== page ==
Bangkok, Thailand Covid-19 Travel Requirements

Essential information for tourists before traveling

Covid-19 Coronavirus, Thailand

In 2024, these are the requirements to travel to Bangkok and Thailand:

- Travelers are no longer required to show proof of COVID-19 vaccination or negative test result to enter Thailand.

- Travel insurance is not required but highly recommended.

- The Thailand Pass is no longer required for all travelers.

- It's recommended that you stay at a "SHA" or "SHA+" hotel. These are certificates provided by the Tourism Authority of Thailand (TAT) to hotels that meet pandemic-level safety and health standards, inlcuding regular cleaning, availability of sanitizers, etc. The SHA+ certificate means that over 70% of the staff is fully vaccinated. These are the hotels with the SHA+ certification:

Aloft Bangkok Sukhumvit 11
Anantara Riverside Bangkok Resort
Anantara Siam Bangkok Hotel
The Athenee Hotel
Avani Plus Riverside Bangkok Hotel
Bangkok Marriott Hotel The Surawongse
Banyan Tree Bangkok
Centara Grand At Centralworld
Chillax Heritage
Conrad Hotel Bangkok
DoubleTree by Hilton Sukhumvit Bangkok
Dream Hotel Bangkok
Eastin Grand Hotel Sathorn
Grande Centre Point Sukhumvit 55
Grande Centre Point Terminal 21
Holiday Inn Express Bangkok Siam
Holiday Inn Express Bangkok Sukhumvit 11
Hyatt Regency Bangkok Sukhumvit
Ibis Styles Bangkok Sukhumvit Phra Khanong
The Landmark Bangkok
Le Meridien Hotel Bangkok
Le Siam Hotel
Lebua at State Tower
Mestyle Garage Hotel
Millennium Hilton Bangkok
Movenpick Hotel Sukhumvit 15
Novotel Bangkok on Siam Square
Novotel Suvarnabhumi Airport Hotel
Novotel Ibis styles Bangkok Sukhumvit 4
The Okura Prestige Bangkok
Pathumwan Princess Hotel
Renaissance Bangkok Ratchaprasong Hotel
Royal Orchid Sheraton Hotel and Towers
Shanghai Mansion Bangkok
Sheraton Grande Sukhumvit
Siam Kempinski Hotel Bangkok
The Sukhothai Bangkok
Tower Club at Lebua
W Bangkok Hotel
The Westin Grande Sukhumvit Bangkok

Evolution of the Covid-19 Pandemic in Thailand

Thailand had the first Covid-19 case outside China. The infectious disease was diagnosed on January 13, 2020, on a 61-year-old Chinese woman from Wuhan (where the virus originated), when she arrived at Bangkok’s Suvarnabhumi Airport. However, the number of cases remained relatively low over the following days, so a state of emergency was only declared on March 26, and a curfew was implemented on April 3rd (everyone had to stay indoors between 10pm and 4am), but it ended on June 15. Before these measures, the virus was mostly controlled by temperature and symptom screening at international airports.

The fatality rate in the country is quite low, at just 1%. The low rate of infections has been attributed to culture and the regular use of face masks. As the New York Times reported, no one knows what Thailand is doing right, but so far it's working. In January 2021, a study by the Lowy Institute concluded that Thailand's response to the Covid-19 pandemic was the fourth best in the world.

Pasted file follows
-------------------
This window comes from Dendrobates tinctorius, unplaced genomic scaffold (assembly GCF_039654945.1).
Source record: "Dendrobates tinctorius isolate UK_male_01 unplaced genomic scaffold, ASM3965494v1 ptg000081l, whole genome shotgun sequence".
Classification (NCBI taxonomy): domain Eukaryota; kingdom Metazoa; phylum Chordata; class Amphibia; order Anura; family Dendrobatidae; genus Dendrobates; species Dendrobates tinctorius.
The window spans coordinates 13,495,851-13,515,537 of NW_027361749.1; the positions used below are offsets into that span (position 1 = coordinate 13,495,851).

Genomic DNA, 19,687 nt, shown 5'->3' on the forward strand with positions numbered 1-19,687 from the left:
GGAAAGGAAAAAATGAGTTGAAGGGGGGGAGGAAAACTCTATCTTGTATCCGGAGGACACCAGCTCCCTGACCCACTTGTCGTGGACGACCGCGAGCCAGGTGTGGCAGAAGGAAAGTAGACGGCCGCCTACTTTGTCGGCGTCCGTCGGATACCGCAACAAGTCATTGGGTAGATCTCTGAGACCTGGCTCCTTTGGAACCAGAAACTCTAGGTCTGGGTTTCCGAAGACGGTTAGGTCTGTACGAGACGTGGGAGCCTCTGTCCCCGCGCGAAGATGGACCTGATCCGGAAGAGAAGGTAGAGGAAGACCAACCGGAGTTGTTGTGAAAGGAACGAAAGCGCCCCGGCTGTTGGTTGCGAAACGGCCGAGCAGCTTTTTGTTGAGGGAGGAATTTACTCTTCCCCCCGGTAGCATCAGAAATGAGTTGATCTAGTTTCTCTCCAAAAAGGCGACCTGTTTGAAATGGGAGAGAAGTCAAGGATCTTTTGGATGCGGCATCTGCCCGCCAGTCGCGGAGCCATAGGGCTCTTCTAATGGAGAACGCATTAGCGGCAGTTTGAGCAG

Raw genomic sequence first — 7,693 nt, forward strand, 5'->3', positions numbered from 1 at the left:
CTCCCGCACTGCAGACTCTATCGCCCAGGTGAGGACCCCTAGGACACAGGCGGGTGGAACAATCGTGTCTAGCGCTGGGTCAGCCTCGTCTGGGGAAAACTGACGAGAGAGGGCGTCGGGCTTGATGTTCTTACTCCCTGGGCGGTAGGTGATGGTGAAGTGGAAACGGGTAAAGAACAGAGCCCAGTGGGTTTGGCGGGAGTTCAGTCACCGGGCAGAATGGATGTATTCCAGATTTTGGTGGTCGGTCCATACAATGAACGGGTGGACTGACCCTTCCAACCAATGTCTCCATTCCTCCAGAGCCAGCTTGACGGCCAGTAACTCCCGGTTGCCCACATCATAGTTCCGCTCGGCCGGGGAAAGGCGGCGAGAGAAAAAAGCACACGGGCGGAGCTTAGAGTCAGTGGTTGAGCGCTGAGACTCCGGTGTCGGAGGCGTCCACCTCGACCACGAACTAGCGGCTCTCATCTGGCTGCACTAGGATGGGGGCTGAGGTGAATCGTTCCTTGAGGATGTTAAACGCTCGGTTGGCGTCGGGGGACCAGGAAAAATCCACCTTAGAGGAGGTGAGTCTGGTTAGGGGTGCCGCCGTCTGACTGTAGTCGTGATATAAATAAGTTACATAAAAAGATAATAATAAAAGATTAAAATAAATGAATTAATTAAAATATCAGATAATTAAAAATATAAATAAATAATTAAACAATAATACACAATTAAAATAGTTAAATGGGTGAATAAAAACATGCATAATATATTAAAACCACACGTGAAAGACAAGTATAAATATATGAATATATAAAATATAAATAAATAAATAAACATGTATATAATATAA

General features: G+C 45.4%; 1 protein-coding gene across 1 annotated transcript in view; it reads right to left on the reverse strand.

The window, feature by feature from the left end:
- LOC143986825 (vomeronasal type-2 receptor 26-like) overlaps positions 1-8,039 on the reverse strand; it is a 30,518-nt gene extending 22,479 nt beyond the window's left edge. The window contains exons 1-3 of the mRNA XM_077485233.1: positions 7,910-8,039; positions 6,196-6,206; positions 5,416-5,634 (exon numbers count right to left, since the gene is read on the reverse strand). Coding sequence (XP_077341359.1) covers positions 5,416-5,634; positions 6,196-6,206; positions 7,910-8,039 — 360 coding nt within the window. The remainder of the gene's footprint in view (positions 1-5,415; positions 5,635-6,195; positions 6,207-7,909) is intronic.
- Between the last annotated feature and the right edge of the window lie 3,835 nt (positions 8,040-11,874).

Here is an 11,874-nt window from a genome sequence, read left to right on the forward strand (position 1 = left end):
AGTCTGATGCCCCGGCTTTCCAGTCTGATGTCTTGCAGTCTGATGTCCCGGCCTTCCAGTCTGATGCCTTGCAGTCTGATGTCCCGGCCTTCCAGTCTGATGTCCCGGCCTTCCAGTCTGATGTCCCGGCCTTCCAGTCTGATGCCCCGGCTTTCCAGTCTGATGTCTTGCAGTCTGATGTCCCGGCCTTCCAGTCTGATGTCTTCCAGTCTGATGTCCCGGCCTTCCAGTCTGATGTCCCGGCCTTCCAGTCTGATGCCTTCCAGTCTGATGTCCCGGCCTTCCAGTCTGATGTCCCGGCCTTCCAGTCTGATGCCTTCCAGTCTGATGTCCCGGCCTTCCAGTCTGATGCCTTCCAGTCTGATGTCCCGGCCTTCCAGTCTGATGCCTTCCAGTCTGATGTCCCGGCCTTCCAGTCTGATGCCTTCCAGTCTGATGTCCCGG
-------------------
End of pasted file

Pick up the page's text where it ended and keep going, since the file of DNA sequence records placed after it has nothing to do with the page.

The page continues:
The first travel restrictions in Thailand took place on March 5, 2020, when travelers were subject to quarantine, and those arriving from “high-risk countries” were placed under observation. On March 19, it was announced that international arrivals from a number of countries would require medical certification and health insurance -- all travelers from China (including Hong Kong and Macau), South Korea, Italy and Iran, had to show medical certificates prior to boarding their flights and on arrival in Thailand, and then remain in quarantine for 14 days. People from other countries were also asked to stay indoors for 14 days if they showed any symptoms. All passenger flights were banned in the country between April 6 and 18. AirAsia, which operates a large number of domestic flights in Thailand, resumed domestic flights on April 29, and gradually added international destinations. However, most flights to and from Thailand remained suspended, although inbound international travel for business purposes was allowed to resume in July.

In September, the government approved a long-stay tourist visa, which allowed stays for 90 days. The first international tourists (from China) were welcomed in Phuket in October, marking Thailand’s gradual restart of the tourism sector. On December 17, the country eased travel restrictions for citizens from 56 countries. Plans to fully reopen were continuously delayed throughout 2021, until November 1st, when travelers from 46 countries or territories were allowed in Thailand without the need to quarantine.

Is it Safe to Travel to Bangkok and Thailand?

The risk for travelers is expected to remain moderate in Bangkok and everywhere else in the world, until a significant part of the global population is vaccinated against Covid-19. Everyone is advised to practice the universally recommended protective measures, such as wearing masks where required, social distancing (staying 6 feet or about 2 meters away from other people) and practicing high personal hygiene -- regularly wash your hands with soap and water (or with an alcohol-based sanitizer), especially after sneezing or coughing. Avoid touching your mouth, eyes, and nose, and cover your mouth and nose with your elbow (not with your hands) every time you cough or sneeze.
Aircraft and trains in Bangkok are said to be regularly disinfected, but it's recommended that you wear a mask and maintain a safe distance from other passengers, when possible.
If you develop respiratory symptoms (cough or shortness of breath) or a fever, postpone your trip, stay at home, and seek medical assistance.
Keep checking this page for regular updates and advice on traveling to Bangkok and Thailand this year.